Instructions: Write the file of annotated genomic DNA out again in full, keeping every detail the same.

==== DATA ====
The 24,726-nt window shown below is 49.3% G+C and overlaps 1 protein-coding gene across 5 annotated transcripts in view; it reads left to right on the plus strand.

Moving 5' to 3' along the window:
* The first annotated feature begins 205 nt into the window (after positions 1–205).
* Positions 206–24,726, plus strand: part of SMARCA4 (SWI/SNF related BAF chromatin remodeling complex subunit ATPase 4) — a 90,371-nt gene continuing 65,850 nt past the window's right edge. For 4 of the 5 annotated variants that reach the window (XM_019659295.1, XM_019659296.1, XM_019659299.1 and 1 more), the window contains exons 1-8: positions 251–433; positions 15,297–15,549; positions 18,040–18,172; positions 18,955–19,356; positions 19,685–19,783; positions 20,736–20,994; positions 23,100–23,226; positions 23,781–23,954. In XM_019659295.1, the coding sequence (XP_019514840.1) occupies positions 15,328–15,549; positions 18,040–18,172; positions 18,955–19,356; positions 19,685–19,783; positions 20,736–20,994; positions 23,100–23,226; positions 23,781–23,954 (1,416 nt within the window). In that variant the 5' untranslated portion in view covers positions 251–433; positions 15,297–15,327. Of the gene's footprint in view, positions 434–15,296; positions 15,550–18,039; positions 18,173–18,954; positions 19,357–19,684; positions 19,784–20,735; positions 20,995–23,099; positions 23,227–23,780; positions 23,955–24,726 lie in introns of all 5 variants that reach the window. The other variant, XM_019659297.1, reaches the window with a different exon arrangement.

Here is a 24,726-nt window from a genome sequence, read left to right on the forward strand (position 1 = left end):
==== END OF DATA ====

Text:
The 24,726-nt window shown below is 49.3% G+C and overlaps 1 protein-coding gene across 5 annotated transcripts in view; it reads left to right on the plus strand.

Moving 5' to 3' along the window:
* The first annotated feature begins 205 nt into the window (after positions 1–205).
* Positions 206–24,726, plus strand: part of SMARCA4 (SWI/SNF related BAF chromatin remodeling complex subunit ATPase 4) — a 90,371-nt gene continuing 65,850 nt past the window's right edge. For 4 of the 5 annotated variants that reach the window (XM_019659295.1, XM_019659296.1, XM_019659299.1 and 1 more), the window contains exons 1-8: positions 251–433; positions 15,297–15,549; positions 18,040–18,172; positions 18,955–19,356; positions 19,685–19,783; positions 20,736–20,994; positions 23,100–23,226; positions 23,781–23,954. In XM_019659295.1, the coding sequence (XP_019514840.1) occupies positions 15,328–15,549; positions 18,040–18,172; positions 18,955–19,356; positions 19,685–19,783; positions 20,736–20,994; positions 23,100–23,226; positions 23,781–23,954 (1,416 nt within the window). In that variant the 5' untranslated portion in view covers positions 251–433; positions 15,297–15,327. Of the gene's footprint in view, positions 434–15,296; positions 15,550–18,039; positions 18,173–18,954; positions 19,357–19,684; positions 19,784–20,735; positions 20,995–23,099; positions 23,227–23,780; positions 23,955–24,726 lie in introns of all 5 variants that reach the window. The other variant, XM_019659297.1, reaches the window with a different exon arrangement.

Here is a 24,726-nt window from a genome sequence, read left to right on the forward strand (position 1 = left end):